According to Stats SA, the recession in South Africa has ended with the economy growing by 2.2 percent in the third quarter of 2018. Manufacturing was the main driver, growing by 7.5%, it’s largest jump since 2016, followed by agriculture (6.5%) and transport (5.7%). Hein Pretorius, CEO of technology strategy firm Onpro Consulting, says heavy investment in Industry 4.0 by local manufacturers can help drive South Africa’s return to investment grade.
What is Industry 4.0?
Industry 4.0 refers to using current and emerging technologies to create intelligent, automated industrial operations. The technologies include mobile computing and communications, cloud computing, artificial intelligence, advanced analytics and data science, IoT, sensor technology, video analytics, and more.
In the future, Industry 4.0 will see smart factories emerge where interconnected, AI-managed machines, processes and people will cooperate seamlessly to produce quality products faster, more efficiently and at a lower cost than humanly possible. Externally, smart factories up and down the supply chain will coordinate intelligently to bring only goods that are in demand to market with minimal waste of time and materials.
Says Pretorius: “The smart supply chain is still evolving but companies should begin implementing Industry 4.0 as soon as possible. By investing now, they’ll be far ahead when their competitors finally realise they need to gear up or be left behind.”
Industry 4.0 gained prominence with German projects aimed at allowing first-world countries to compete with third-world countries were cheap labour meant goods could be manufactured at very low costs. While some countries, like the US, are investing heavily in Industry 4.0, others are holding back. According to Pretorius, there’s a window of opportunity for South Africa to pull ahead of these regions. “By becoming an Industry 4.0 oriented country that increases its output through technology, SA could become the go-to investment destination for industry investors,” he says.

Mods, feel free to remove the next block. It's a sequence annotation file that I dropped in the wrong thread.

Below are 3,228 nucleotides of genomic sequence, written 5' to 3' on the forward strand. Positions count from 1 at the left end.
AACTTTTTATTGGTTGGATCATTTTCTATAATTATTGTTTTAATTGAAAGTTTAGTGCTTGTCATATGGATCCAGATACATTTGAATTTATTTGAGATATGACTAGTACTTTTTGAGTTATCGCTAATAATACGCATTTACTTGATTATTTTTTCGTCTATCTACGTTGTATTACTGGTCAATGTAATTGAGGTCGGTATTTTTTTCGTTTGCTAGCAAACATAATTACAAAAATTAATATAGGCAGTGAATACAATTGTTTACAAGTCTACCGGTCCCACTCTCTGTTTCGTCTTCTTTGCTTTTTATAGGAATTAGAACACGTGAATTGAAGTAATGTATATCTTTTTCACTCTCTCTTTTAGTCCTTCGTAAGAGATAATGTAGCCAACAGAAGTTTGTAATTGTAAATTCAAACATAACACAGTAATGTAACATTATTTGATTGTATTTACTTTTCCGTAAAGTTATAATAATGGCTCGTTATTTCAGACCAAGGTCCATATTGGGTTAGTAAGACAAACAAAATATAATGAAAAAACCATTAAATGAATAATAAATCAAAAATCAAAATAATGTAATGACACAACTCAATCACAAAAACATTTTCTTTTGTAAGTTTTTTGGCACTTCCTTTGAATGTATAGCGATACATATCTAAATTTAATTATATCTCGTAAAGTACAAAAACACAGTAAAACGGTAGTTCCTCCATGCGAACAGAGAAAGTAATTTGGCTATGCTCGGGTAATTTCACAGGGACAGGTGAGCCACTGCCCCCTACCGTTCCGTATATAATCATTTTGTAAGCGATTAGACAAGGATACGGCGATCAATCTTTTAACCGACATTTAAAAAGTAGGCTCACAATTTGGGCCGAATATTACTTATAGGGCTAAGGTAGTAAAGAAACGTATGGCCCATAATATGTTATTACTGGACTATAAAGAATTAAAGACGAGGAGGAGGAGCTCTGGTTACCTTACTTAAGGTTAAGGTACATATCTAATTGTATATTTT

The right approach
Most important, these technologies are building blocks that won’t deliver benefits in isolation. They require human ingenuity to combined them effectively to suit each business case. Only then can the right synergies, operational scalability and sustainable efficiencies be achieved. “Many companies start by acquiring individual components to solve discrete problems based on cheapest price,” says Pretorius. “Inevitably, they end up with isolated solutions that can’t be integrated, don’t benefit the manufacturing process as a whole, and deliver limited results to the organisation. So it’s important to start with a comprehensive strategy.”
The right skills
The required strategic systems design skills are almost never available inside the manufacturer’s organisation or from vendors of the discreet building blocks. Also, vendors may overlook shortcomings in their design in favour of making a sale. Companies should engage a brand-agnostic technology strategist from business case to solution architecture phase, and to project manage the solution to completion. “An impartial third party will make decisions based on corporate goals and future integration scenarios for the best ROI,” advises Pretorius. “Otherwise, it’s a waste of time and money.”
Africa’s Industry 4.0 capital?
South Africa can make a strong comeback to investment grade, driven by its manufacturing sector, but it must take the initiative. Companies must not only invest in Industry 4.0 to compete locally, in Africa and globally, but also implement their plan intelligently to gain a lasting competitive advantage. Onpro invites interested parties to contact its offices on +27 11 881 5855 or firstname.lastname@example.org for more information.